The Chocolate Milk Test
Culture and Politics - Sex and Culture
Written by Douglas Wilson
Tuesday, 11 September 2012
In talking about gay rights, we have to distinguish between different
kinds of rights. If someone tries to ramp up the stakes by saying that
he is talking about human rights, then we have go on to distinguish between different kinds of human rights.
The first kind of right is a liberty right -- the right to be left
alone in certain specified areas. These are rights we have over against
an officious government or a meddling neighbor. I have, for example, the
right to keep and bear arms. This right was given to me by God, not
James Madison. I also have a right to free speech. I have a right to
free assembly together with others exercising the same right. I have the
right to worship God as He requires in His Word.
Now in this sense, I absolutely believe in gay rights. Homosexuals are people and habeus corpus
applies to them as much as to anybody else.
They have a right to a fair
and speedy trial. They have a right to not be convicted of a crime on
the basis of stupid rumors. In fact, I cannot think of a single genuine
right that I have that homosexuals do not have together with me, and for
the same reasons.
At this point in the proceedings, someone clears his throat and says,
"Umm, marriage? You have a right to marry, and they do not." But
"marry" is not an unspecific verb with no direct object. I have the
right to marry a woman, and so do they. A man and a woman together is what marriage is. The fact that they don't want to
marry a woman is their look out. I have a right to own a gun and so
does your spinster Quaker aunt. The fact that she doesn't want to
own a gun is perfectly acceptable. But what she is not free to do is
redefine everything, and say that gun ownership is very important to
her, but that for her, gun ownership means owning a quilting rack.
Marriage was defined by God in the garden, and He wove it right into our identity as having been created in the image of God (Gen. 1:27).
Not only did He weave this definition in, He did it with a thread count
that we cannot begin to count or comprehend. Redefining marriage is
therefore not a project of weaving something else; it is the destructive
project of tearing up what was already woven.
But there is more. Liberty rights mean that other entities (like the
government or your meddlesome neighbor) have a corresponding duty to
respect that right. They respect it by leaving you alone. You buy a gun, and they do not attempt to take that gun away from you. They respect your rights by doing nothing. All they have to be is "not a busybody." In this sense, such rights are negative rights.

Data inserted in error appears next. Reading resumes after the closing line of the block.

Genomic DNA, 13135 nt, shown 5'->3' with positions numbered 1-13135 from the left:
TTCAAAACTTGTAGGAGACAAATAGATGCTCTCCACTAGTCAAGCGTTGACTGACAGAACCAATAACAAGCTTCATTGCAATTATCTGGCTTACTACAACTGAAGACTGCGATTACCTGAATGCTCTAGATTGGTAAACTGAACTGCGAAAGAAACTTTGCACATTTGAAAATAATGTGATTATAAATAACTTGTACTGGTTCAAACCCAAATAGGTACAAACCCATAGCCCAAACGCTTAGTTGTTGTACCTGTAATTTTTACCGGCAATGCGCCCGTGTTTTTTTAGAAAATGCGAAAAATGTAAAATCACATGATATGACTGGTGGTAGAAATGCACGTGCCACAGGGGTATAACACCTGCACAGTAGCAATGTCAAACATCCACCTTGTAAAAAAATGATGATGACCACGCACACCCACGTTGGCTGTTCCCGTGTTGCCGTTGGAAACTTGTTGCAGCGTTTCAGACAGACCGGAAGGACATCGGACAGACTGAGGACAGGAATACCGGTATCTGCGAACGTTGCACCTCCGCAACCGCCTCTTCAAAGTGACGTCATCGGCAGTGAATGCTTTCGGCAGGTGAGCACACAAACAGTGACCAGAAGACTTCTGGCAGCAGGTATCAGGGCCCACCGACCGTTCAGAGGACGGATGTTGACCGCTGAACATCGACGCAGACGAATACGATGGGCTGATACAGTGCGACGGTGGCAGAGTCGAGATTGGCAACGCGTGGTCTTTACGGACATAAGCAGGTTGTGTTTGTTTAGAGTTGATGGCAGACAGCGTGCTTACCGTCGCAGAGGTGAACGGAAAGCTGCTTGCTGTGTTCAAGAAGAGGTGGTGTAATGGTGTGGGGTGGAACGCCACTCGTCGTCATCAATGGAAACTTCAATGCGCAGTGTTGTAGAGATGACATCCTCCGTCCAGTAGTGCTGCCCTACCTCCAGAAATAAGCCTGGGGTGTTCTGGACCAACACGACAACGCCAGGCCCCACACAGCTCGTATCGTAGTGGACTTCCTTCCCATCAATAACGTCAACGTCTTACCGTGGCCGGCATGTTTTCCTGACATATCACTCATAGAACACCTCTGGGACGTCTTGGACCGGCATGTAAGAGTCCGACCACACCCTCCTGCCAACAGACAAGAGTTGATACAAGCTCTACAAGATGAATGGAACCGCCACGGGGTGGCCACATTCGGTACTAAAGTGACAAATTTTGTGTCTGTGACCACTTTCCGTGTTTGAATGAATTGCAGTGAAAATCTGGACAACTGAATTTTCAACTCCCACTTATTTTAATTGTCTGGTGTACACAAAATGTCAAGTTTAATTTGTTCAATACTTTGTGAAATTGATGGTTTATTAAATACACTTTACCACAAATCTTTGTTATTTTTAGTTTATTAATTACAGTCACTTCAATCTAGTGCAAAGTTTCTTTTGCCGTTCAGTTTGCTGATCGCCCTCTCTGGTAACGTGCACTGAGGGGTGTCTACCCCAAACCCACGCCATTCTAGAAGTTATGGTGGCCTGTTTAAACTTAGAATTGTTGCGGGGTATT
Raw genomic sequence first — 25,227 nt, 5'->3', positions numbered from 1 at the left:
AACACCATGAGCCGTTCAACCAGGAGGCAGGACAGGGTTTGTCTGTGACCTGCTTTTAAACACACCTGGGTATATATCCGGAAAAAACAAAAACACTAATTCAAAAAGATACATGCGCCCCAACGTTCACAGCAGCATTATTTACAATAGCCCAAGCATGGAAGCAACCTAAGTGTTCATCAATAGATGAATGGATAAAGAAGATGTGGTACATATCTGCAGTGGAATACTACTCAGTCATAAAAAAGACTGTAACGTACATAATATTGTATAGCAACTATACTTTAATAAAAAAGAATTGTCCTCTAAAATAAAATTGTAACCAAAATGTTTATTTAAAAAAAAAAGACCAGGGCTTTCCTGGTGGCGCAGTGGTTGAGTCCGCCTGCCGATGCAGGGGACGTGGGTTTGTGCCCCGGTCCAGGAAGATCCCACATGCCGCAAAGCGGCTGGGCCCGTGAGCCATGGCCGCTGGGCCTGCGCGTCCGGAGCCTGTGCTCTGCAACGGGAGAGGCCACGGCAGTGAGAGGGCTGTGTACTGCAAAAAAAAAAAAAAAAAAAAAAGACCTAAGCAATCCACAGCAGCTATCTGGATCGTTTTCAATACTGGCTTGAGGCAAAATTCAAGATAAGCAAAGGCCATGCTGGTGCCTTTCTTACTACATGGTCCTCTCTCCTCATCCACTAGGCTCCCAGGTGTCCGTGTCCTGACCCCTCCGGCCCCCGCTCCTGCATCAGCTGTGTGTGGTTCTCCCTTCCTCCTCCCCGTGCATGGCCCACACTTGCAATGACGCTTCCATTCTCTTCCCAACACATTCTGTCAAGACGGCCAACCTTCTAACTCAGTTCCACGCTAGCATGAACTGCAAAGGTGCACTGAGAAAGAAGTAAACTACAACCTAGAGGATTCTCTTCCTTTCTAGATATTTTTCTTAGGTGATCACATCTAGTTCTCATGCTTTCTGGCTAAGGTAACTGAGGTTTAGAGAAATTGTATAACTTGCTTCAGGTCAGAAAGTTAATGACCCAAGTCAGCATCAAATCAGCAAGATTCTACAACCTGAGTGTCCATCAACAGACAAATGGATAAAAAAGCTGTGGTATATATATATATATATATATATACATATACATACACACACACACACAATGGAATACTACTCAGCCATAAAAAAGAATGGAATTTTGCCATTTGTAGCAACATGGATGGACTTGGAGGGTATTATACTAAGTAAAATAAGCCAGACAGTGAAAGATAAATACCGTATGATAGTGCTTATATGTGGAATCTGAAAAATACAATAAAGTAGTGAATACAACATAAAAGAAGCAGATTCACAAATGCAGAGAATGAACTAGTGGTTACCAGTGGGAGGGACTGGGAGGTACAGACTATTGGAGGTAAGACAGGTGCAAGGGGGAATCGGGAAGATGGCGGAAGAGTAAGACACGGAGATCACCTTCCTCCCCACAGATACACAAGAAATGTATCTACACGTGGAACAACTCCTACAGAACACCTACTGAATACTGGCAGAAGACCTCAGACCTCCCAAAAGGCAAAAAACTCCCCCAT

This leads us to the other conception of rights, which are not rights
at all. They are "positive" rights, in the sense that something must be
given to you. These would be things like the right to "affordable
housing," or a "living wage." With the gun, you buy the gun and other
people leave you be. With the affordable housing, you provide the lack
of a house, and somebody else has to buy the house. You provide the need
for a job, and somebody else has to pay the wage. Your "rights"
understood in this way amount to an obligation on the part of someone
else to provide it.
You have a right, and they have a corresponding duty, not to respect
what you bought, but rather to buy you something. Your right is
purchased with corresponding duties from them. The more freedom you have
under this definition, the less somebody else has. So not everybody
leaps to do their duties in this regard -- enter the government in order
that we have somebody to make them do their duty. The government takes
money from them in order to pay for the "right" to an affordable house, a
living wage, or a hot lunch.
This notion of positive rights is therefore the intellectual
framework of slavers. The former, the idea of liberty rights, is the
theological framework for a free society. With liberty rights, you pay
for your own gun, and other people leave you alone. With the positive
rights, under that definition, say that you had the right to gun
ownership. This would means somebody else would have to buy you a gun . .
. with a gun pointed at them in case they didn't want to.
So what does this have to do with gay rights? All we have to is ask
whether or not anybody is going to have to be coerced in outlandish ways
order to establish, say, the right of homosexuals to marry. With
negative rights, when a right is recognized and acknowledged, the
experience of liberty grows, and it grows for everyone. With positive
rights, when such a "right" is established," real liberty -- in all
sorts of areas -- shrinks.
Go back to gun ownership. A man has a right to own a gun, and the
owner of a restaurant has the right to require all guns to be checked at
the door. It is his restaurant. Of course, he should also have the
right to go the other way too. This is Idaho, at least where I am, and
we have one restaurant in town that gives you a discount for "open
carry." It's kind of endearing.
So say that homosexuals are given the right to marry, as has occurred
in a number of states. Do Christian photographers have the right to
turn down the job of shooting the wedding? Do Christians caterers get to
say "No, thank you. We don't do gay weddings."? Do the Christian owners
of a bed and breakfast have the right to decline being the scene of the
honeymoon? No? Well, then, there's your answer. Those driving this
particular agenda are no friends of liberty.
I sometimes describe the mentality of soft despotism that surrounds
us on every hand as the "free chocolate milk for everybody" mindset. So
let this be your litmus test. Do I have a right to buy chocolate milk if
I want? Or is someone else being obligated to buy me a chocolate milk
whenever I want?